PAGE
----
Senate Democrats

Reid: Congress Could Avert The Fiscal Cliff For Middle Class Families

House Should Take Up Senate-Passed Bill to Freeze Tax Rates for Middle Class and Ask Top Two Percent to Pay More

Senate-Passed Bill is Only One With a Chance to Become Law

Washington, D.C.Nevada Senator Harry Reid made the following remarks on the Senate floor today regarding the bipartisan compromise needed to avoid the fiscal cliff. Below are his remarks as prepared for delivery:

In the weeks since our country voted to return President Barack Obama to the White House and a Democratic majority to the Senate, I have spoken often about compromise.

And I remain optimistic that when it comes to our economy – when it comes to protecting middle-class families from a whopping tax hike come January 1 – Republicans and Democrats will be able to find common ground.

President Dwight Eisenhower, a Republican, once said, “People talk about the middle of the road as though it were unacceptable… There have to be compromises. The middle of the road is all of the usable surface.”

Too often Republicans and Democrats in Washington face off from our entrenched positions – never realizing the solutions to this country’s problems rest not on one side of the aisle or the other, but somewhere in the middle.

However, as we continue to negotiate a responsible path forward, I remind everyone within the sound of my voice of one fact: this Congress is already one vote away from avoiding the fiscal cliff for middle class families and small businesses.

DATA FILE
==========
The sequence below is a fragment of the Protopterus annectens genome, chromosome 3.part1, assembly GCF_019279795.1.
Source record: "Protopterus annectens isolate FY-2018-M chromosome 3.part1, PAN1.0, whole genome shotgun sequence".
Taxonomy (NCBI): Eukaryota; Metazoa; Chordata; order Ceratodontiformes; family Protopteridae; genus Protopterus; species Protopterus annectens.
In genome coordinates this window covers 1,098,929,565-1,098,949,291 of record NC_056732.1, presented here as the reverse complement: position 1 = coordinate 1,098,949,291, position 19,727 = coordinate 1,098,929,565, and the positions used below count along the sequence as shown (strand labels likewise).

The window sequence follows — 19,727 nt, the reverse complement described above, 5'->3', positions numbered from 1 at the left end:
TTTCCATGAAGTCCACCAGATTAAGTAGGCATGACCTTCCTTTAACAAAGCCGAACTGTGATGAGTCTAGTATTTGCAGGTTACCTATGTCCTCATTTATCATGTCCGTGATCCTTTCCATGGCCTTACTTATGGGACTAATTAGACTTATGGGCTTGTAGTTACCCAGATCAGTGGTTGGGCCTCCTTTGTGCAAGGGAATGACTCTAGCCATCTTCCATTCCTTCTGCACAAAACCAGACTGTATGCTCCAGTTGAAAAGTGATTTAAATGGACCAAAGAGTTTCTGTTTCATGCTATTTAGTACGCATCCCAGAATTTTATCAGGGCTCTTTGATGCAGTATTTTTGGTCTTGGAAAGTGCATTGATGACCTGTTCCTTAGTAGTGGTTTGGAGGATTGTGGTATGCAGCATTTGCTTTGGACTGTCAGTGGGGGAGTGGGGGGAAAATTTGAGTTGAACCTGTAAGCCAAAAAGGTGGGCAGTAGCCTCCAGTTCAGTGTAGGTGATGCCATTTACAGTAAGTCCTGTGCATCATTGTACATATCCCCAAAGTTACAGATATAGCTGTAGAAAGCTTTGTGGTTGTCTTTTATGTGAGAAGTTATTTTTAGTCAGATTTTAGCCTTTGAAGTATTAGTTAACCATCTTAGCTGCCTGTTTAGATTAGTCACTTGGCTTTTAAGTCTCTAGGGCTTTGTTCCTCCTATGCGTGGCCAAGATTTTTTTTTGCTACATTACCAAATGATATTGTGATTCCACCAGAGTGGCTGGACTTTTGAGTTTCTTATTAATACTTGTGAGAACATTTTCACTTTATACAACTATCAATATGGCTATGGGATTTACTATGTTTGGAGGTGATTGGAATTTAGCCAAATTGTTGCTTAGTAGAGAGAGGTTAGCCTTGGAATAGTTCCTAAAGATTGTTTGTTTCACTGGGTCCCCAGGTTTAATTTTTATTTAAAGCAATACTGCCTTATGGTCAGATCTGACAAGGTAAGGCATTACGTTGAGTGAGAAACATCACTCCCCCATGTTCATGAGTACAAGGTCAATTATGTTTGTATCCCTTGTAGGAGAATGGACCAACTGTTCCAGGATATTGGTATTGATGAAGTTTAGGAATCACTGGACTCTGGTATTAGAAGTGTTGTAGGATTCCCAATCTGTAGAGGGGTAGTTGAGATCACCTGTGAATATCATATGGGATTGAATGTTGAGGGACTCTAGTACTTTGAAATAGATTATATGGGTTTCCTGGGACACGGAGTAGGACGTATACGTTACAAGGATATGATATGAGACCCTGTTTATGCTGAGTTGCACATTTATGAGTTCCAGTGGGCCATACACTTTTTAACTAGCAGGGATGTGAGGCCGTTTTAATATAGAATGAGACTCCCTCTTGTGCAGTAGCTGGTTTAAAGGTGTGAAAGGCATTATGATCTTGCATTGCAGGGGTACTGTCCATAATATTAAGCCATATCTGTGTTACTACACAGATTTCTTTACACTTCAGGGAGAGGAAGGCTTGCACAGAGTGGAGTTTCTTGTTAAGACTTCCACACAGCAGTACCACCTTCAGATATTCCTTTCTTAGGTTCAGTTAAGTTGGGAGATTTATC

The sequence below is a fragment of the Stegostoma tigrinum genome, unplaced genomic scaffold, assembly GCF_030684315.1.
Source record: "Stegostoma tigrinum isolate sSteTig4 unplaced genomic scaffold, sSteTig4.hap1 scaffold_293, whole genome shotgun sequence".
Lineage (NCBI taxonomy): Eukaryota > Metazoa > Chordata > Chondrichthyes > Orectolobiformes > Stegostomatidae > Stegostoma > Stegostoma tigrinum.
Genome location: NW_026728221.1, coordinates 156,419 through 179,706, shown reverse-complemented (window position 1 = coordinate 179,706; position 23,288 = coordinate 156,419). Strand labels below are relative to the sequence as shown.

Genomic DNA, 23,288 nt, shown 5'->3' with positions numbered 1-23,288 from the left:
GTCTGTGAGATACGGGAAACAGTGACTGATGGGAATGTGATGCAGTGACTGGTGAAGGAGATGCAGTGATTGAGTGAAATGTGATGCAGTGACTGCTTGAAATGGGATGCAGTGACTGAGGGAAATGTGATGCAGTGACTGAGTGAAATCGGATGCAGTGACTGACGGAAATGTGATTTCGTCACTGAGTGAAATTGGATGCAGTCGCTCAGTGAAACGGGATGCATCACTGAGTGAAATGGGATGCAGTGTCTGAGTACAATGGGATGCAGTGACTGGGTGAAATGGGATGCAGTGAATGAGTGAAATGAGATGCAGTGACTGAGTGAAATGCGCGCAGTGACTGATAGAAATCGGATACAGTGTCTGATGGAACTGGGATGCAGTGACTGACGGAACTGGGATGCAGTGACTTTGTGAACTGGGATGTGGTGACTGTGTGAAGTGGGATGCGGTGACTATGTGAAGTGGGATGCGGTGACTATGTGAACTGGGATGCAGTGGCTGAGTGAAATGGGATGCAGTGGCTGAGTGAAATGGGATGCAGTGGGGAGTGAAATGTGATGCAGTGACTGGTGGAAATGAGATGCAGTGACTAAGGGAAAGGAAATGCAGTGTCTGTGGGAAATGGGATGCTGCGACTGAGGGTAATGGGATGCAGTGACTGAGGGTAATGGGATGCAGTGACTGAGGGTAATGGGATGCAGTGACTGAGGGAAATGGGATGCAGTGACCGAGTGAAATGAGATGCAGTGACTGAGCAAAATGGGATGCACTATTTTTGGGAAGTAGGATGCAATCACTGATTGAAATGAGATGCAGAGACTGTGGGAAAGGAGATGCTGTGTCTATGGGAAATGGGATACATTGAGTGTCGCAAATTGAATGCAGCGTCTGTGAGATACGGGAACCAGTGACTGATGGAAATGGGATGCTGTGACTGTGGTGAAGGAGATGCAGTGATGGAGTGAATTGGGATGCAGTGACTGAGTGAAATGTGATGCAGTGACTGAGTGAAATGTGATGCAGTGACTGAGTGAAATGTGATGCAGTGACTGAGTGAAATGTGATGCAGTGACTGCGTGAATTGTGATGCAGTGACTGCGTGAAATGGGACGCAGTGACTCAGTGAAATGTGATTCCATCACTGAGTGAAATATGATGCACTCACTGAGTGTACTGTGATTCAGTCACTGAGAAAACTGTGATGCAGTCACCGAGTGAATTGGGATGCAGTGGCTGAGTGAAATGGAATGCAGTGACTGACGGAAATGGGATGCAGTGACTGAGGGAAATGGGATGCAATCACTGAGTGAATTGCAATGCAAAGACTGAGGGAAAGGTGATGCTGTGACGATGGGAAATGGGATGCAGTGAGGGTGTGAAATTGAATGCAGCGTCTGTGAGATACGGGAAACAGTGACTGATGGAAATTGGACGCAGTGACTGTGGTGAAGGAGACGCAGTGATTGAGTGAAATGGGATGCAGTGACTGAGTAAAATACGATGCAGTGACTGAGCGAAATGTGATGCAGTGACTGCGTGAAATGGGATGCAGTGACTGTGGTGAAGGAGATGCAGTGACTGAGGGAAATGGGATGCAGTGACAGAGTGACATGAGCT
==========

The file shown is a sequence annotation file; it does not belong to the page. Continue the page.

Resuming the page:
We could solve the greatest economic emergency facing the nation today – if only the House would consider the Senate-passed bill freezing tax rates for 98 percent of American families and 97 percent of small businesses.

As Thomas Jefferson said, we should not put off for tomorrow what we can do today.

Our legislation would give economic certainty to the middle-class, protect important tax deductions for families and businesses and restore balance by asking the most fortunate among us to pay a little extra to reduce the deficit.

It’s also the only bill with a chance of being signed into law by President Obama.

I was dismayed to hear Speaker Boehner once again urge the Senate to take up the House-passed bill extending more tax breaks for millionaires and billionaires.

The Senate has already considered that bill – and rejected it on a bipartisan basis.

The Senate has spoken.

And President Obama has spoken. He has promised he will not sign any bill that mortgages our future to pay for handouts to the wealthiest 2 percent.

I only hope House Republicans have been listening.

I also hope my colleagues – Republicans and Democrats, members of the House and of the Senate – used the Thanksgiving break not only to give thanks but also to reflect on the monumental tasks ahead.

And I hope they took time to reflect on the effort it will take to complete those tasks.

As President Eisenhower said, there will have to be compromises.

And seeking the middle of the road isn’t just acceptable – it’s the only way forward.

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